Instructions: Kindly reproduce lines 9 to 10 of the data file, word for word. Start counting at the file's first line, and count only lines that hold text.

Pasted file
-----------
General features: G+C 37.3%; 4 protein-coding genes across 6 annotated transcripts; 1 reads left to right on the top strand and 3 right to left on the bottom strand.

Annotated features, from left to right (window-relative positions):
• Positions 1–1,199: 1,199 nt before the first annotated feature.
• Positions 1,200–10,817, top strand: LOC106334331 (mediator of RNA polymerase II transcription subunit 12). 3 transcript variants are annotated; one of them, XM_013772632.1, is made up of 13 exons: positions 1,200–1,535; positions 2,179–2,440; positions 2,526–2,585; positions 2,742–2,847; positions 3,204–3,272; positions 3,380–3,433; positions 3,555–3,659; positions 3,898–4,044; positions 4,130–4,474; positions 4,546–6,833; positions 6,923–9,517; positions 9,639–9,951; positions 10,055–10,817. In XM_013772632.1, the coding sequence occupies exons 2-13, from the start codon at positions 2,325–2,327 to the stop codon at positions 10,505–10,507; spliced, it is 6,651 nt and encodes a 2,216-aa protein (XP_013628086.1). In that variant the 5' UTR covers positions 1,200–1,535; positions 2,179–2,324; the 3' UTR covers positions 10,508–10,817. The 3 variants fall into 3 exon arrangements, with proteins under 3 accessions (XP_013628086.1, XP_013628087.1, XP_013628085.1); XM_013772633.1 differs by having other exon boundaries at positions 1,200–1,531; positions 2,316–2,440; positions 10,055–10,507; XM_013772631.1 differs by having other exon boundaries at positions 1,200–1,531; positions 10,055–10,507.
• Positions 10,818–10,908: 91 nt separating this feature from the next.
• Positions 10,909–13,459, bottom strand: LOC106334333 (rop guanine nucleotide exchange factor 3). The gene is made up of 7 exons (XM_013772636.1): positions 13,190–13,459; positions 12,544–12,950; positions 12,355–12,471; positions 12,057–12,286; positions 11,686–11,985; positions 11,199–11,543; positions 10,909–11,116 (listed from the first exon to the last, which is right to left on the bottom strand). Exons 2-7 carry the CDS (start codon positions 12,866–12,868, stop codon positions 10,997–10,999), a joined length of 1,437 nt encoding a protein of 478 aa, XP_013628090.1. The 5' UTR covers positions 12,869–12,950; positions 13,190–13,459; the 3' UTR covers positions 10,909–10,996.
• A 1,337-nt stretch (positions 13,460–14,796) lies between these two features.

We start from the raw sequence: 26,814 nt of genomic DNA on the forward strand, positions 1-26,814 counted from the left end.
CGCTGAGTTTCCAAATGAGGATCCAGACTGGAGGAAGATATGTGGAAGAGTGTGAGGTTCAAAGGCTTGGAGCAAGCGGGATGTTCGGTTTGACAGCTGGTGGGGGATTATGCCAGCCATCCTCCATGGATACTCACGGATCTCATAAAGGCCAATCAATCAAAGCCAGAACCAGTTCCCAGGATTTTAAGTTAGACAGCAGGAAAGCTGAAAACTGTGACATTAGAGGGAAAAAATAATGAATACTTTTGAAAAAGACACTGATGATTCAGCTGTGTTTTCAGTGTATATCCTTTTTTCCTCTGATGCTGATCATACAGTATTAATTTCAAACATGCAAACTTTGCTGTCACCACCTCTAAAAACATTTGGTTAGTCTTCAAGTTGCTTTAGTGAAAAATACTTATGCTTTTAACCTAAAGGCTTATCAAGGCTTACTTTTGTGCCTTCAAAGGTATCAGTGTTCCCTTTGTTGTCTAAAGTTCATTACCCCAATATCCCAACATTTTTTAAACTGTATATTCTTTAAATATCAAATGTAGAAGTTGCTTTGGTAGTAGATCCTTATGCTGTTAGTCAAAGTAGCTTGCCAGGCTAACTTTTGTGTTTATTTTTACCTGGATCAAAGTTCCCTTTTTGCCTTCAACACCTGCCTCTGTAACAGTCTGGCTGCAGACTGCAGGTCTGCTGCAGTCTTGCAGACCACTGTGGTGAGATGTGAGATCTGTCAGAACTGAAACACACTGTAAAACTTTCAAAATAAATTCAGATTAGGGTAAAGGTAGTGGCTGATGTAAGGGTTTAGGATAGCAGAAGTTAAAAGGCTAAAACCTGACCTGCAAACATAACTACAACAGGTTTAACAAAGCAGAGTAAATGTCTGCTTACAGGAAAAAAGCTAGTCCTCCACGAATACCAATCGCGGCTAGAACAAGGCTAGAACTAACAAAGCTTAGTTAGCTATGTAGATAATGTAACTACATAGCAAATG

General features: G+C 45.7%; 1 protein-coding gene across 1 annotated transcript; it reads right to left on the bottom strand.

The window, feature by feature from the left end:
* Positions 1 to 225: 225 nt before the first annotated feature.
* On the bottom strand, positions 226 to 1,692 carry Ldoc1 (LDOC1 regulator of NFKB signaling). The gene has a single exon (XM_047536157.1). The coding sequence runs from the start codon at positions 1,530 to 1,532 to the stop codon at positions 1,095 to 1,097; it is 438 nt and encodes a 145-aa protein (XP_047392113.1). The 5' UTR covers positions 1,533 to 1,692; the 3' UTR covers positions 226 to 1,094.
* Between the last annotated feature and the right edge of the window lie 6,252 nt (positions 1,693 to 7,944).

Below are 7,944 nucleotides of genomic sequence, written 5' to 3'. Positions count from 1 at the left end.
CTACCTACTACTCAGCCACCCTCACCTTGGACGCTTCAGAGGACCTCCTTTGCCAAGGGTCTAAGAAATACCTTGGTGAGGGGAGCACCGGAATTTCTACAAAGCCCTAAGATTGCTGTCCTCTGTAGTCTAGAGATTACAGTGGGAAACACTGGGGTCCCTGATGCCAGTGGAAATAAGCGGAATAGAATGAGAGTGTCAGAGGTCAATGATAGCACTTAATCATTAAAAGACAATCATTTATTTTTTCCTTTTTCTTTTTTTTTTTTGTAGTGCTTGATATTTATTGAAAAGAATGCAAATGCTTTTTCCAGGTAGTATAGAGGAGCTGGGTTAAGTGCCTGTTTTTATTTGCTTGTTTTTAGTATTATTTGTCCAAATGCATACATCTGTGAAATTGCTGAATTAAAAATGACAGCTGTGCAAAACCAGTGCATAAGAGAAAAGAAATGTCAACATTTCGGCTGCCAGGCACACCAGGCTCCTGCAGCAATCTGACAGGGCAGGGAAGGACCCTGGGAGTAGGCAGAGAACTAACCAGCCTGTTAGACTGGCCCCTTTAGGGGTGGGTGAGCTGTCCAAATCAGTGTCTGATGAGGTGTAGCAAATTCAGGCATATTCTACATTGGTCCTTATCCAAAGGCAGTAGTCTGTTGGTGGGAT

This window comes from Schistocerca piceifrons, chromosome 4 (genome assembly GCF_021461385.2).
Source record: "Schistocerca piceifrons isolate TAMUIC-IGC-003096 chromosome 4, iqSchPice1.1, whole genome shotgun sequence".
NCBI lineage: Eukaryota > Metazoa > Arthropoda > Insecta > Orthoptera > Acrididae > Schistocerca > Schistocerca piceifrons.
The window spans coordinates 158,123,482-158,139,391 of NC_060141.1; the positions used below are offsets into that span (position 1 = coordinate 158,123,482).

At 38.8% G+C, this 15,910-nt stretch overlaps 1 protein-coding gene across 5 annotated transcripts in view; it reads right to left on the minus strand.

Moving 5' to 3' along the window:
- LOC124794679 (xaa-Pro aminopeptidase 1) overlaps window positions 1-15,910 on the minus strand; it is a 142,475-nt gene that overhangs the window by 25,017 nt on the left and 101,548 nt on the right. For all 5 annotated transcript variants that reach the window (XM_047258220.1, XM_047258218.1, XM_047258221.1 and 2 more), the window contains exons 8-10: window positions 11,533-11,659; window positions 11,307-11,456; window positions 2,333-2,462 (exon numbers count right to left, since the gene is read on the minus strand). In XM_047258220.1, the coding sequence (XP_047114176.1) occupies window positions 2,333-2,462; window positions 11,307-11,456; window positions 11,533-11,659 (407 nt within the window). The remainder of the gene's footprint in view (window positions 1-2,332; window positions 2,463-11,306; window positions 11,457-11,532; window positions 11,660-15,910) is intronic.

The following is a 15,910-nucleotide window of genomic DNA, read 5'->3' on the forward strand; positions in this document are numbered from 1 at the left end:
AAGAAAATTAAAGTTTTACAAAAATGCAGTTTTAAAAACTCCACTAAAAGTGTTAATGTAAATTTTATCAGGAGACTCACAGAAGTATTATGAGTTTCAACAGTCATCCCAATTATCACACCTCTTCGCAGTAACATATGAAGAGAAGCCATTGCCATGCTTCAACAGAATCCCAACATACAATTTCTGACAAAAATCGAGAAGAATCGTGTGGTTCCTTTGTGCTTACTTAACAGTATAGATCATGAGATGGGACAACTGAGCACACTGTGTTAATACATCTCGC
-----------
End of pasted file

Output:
CGCTGAGTTTCCAAATGAGGATCCAGACTGGAGGAAGATATGTGGAAGAGTGTGAGGTTCAAAGGCTTGGAGCAAGCGGGATGTTCGGTTTGACAGCTGGTGGGGGATTATGCCAGCCATCCTCCATGGATACTCACGGATCTCATAAAGGCCAATCAATCAAAGCCAGAACCAGTTCCCAGGATTTTAAGTTAGACAGCAGGAAAGCTGAAAACTGTGACATTAGAGGGAAAAAATAATGAATACTTTTGAAAAAGACACTGATGATTCAGCTGTGTTTTCAGTGTATATCCTTTTTTCCTCTGATGCTGATCATACAGTATTAATTTCAAACATGCAAACTTTGCTGTCACCACCTCTAAAAACATTTGGTTAGTCTTCAAGTTGCTTTAGTGAAAAATACTTATGCTTTTAACCTAAAGGCTTATCAAGGCTTACTTTTGTGCCTTCAAAGGTATCAGTGTTCCCTTTGTTGTCTAAAGTTCATTACCCCAATATCCCAACATTTTTTAAACTGTATATTCTTTAAATATCAAATGTAGAAGTTGCTTTGGTAGTAGATCCTTATGCTGTTAGTCAAAGTAGCTTGCCAGGCTAACTTTTGTGTTTATTTTTACCTGGATCAAAGTTCCCTTTTTGCCTTCAACACCTGCCTCTGTAACAGTCTGGCTGCAGACTGCAGGTCTGCTGCAGTCTTGCAGACCACTGTGGTGAGATGTGAGATCTGTCAGAACTGAAACACACTGTAAAACTTTCAAAATAAATTCAGATTAGGGTAAAGGTAGTGGCTGATGTAAGGGTTTAGGATAGCAGAAGTTAAAAGGCTAAAACCTGACCTGCAAACATAACTACAACAGGTTTAACAAAGCAGAGTAAATGTCTGCTTACAGGAAAAAAGCTAGTCCTCCACGAATACCAATCGCGGCTAGAACAAGGCTAGAACTAACAAAGCTTAGTTAGCTATGTAGATAATGTAACTACATAGCAAATG

General features: G+C 45.7%; 1 protein-coding gene across 1 annotated transcript; it reads right to left on the bottom strand.